9. 4 out of 5

    Reece Willis

    A well written and thoroughly descriptive account of an extremely harrowing ordeal. Theo Padnos has not only produced an excellent insight into what it was like from a psychological perspective, but also provides the reader with expert knowledge of his surroundings and the political situations that brought him to the point of capture. Reading Blindfold will make you feel like you're by his side every step of the way. A well written and thoroughly descriptive account of an extremely harrowing ordeal. Theo Padnos has not only produced an excellent insight into what it was like from a psychological perspective, but also provides the reader with expert knowledge of his surroundings and the political situations that brought him to the point of capture. Reading Blindfold will make you feel like you're by his side every step of the way.

  10. 4 out of 5

    Judy Santos

    Reading a good story like this one, I suggest you join NovelStar’s writing competition this April. If you are interested kindly check this link https://www.facebook.com/104455574751... for the mechanics of the writing contest this April and also, I am sharing your book in Facebook to help reach readers. Thank you Reading a good story like this one, I suggest you join NovelStar’s writing competition this April. If you are interested kindly check this link https://www.facebook.com/104455574751... for the mechanics of the writing contest this April and also, I am sharing your book in Facebook to help reach readers. Thank you

  11. 5 out of 5

    Judy

    A rather unbelievable memoir of the capture, imprisonment, torture, and eventual release of an American journalist in Syria. it is beyond comprehension how Padnos could have remained so calm - almost serene - in the midst of the chaos that his life became for two years. I felt like I was missing the anger and disillusionment that surely must have been present.

  12. 5 out of 5

    Caroline David

    Wow, Theo Padnos shares his very personal story as a hostage in Syria. I was completely shocked by how he was captured and who did the capturing. His ability to tell this story, which is no doubt very hard to share, is unrivaled and I loved hearing from him.

  13. 4 out of 5

    Kristy Hurst

    Padnos experienced things most of us cannot even imagine. His resilience brought him through. This memoir gives you a peek inside what happened to him in Syria and is incredibly well written. It was an honor to read an advance uncorrected copy that I won in a giveaway on Goodreads.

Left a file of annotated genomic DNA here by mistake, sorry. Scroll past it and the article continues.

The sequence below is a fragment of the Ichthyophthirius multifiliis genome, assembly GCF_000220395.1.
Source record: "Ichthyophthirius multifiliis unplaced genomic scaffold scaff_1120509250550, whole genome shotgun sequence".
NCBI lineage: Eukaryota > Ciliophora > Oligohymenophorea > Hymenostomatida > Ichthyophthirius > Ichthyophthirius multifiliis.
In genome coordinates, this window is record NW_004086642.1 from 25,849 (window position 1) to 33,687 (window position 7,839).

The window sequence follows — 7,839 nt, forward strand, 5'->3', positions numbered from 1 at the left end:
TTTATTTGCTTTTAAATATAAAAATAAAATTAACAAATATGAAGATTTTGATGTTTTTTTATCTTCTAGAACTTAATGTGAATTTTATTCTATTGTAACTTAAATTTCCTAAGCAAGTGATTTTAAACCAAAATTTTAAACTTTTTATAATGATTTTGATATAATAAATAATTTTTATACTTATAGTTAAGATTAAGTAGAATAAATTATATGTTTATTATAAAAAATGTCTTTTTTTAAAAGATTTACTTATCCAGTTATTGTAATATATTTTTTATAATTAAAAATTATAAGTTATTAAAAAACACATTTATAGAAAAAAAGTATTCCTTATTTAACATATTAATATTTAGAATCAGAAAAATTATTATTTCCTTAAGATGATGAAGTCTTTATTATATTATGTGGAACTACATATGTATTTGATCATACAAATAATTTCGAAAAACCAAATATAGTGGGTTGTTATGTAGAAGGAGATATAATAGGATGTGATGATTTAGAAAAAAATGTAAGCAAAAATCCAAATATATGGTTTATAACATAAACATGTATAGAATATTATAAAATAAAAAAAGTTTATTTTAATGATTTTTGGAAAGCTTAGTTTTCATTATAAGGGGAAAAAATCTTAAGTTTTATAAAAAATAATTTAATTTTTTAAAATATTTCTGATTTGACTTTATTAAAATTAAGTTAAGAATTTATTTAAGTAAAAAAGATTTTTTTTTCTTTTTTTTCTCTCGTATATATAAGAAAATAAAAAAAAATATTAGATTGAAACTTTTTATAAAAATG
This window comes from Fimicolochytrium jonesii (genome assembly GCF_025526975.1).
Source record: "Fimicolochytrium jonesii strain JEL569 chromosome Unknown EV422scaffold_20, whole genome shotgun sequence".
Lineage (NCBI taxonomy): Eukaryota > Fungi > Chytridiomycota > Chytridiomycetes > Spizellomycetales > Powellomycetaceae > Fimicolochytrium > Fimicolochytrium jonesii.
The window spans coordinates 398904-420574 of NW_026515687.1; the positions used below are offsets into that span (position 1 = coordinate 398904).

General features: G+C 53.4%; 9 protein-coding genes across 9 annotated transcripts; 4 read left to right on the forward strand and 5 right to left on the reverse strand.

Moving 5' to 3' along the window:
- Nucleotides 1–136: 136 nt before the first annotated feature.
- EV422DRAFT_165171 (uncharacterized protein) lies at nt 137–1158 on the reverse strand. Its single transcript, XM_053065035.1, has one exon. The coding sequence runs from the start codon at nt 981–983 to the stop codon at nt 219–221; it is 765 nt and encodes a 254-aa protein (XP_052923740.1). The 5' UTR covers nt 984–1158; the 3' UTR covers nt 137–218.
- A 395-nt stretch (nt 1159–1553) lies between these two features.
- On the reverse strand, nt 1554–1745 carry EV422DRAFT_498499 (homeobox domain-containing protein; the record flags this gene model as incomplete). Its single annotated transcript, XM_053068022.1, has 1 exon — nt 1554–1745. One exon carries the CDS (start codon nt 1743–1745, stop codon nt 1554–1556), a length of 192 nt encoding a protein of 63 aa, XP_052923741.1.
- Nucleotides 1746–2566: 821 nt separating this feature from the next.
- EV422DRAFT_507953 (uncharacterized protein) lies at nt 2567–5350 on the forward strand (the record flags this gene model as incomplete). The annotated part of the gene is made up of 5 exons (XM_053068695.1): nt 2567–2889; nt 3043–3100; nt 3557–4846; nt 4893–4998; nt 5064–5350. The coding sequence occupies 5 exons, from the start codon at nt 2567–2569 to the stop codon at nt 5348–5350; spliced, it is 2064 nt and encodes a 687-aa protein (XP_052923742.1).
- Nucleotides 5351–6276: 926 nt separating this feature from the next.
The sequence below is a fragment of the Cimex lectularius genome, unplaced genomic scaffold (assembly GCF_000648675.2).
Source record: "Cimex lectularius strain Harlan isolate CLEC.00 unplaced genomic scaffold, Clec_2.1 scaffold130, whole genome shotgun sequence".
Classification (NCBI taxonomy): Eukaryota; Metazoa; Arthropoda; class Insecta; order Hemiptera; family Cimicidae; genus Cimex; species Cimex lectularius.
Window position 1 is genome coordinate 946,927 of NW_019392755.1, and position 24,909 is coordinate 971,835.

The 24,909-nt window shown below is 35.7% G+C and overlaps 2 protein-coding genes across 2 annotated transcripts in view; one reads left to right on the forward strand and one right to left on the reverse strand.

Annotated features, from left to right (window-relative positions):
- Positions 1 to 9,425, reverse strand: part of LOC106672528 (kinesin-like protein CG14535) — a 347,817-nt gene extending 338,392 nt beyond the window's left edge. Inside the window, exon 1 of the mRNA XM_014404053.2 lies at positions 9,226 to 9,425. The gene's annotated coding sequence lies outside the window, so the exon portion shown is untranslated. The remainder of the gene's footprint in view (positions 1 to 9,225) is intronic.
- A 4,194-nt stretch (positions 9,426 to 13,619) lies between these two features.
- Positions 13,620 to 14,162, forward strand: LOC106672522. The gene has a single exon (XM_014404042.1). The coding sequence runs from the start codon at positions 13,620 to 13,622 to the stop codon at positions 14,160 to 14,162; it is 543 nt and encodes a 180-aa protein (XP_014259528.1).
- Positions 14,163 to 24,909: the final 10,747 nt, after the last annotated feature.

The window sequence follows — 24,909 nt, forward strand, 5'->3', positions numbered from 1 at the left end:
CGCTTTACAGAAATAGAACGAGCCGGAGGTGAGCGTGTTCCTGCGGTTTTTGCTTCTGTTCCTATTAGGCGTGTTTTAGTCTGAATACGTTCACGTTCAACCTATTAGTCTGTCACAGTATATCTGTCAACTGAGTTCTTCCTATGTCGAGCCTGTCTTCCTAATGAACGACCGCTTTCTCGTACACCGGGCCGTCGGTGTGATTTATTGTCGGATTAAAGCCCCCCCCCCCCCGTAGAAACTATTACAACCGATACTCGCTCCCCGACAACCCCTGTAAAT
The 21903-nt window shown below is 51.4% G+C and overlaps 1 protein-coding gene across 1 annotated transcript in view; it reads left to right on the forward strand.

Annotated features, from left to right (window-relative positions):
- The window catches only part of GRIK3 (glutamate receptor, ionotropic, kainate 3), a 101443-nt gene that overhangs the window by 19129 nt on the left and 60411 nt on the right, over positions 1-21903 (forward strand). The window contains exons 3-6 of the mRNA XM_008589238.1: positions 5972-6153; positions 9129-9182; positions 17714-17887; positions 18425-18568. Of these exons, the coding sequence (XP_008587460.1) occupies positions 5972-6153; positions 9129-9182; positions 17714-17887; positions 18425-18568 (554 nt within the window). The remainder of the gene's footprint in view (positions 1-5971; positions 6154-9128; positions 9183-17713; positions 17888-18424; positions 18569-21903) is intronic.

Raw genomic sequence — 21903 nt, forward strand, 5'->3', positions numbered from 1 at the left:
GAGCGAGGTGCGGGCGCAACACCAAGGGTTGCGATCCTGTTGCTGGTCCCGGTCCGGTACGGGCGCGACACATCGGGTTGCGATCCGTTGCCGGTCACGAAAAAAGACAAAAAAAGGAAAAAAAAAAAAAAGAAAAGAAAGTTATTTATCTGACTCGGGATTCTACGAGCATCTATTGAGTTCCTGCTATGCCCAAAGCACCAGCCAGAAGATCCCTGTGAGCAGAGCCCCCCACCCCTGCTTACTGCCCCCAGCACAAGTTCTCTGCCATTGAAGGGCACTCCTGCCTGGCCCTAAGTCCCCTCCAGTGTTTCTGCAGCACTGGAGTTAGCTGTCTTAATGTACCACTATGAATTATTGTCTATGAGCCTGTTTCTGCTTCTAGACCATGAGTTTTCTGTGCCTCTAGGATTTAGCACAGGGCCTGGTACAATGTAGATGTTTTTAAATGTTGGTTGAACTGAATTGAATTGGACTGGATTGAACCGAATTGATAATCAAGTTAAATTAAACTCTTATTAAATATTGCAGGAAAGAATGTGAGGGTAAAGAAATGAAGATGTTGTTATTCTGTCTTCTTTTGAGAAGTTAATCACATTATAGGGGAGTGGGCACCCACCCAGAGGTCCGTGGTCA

14. 4 out of 5

    Wanda

    A hard to read book because of it's harrowing and frightening content but worth the read even with the graphic content. How can a humans be so evil to capture and torture? I will never understand. I am amazed that the Mr. Padnos could write his story but I am glad. A hard to read book because of it's harrowing and frightening content but worth the read even with the graphic content. How can a humans be so evil to capture and torture? I will never understand. I am amazed that the Mr. Padnos could write his story but I am glad.

  15. 5 out of 5

    Glenn Stenquist

    A riveting book of capture, survival and overcoming that is a must read. Pick up a copy.

  16. 4 out of 5

    Joan Mitchell

    An eye opening account of the civil war in Syria and a revealing of the religious feelings that fuel the combatants hatred of those with different beliefs and outlooks.

  17. 4 out of 5

    Sally Bruggeman

    Couldn’t put it down! What a unique and interesting story! I loved the writing and I learned a lot. Thanks for such a good read!

  18. 5 out of 5

    Sue

  19. 5 out of 5

    Emily

  20. 4 out of 5

    Cait (acaffeinatedbookworm)

  21. 4 out of 5

    Kayla Quintus

  22. 5 out of 5

    Michael Richter

  23. 5 out of 5

    Phyllis Jones

  24. 5 out of 5

    Robin

  25. 4 out of 5

    Kristen

  26. 5 out of 5

    Matti Paasio

  27. 4 out of 5

    Susan

  28. 5 out of 5

    Katrina Church

  29. 4 out of 5

    Gary

  30. 4 out of 5

    Tiffany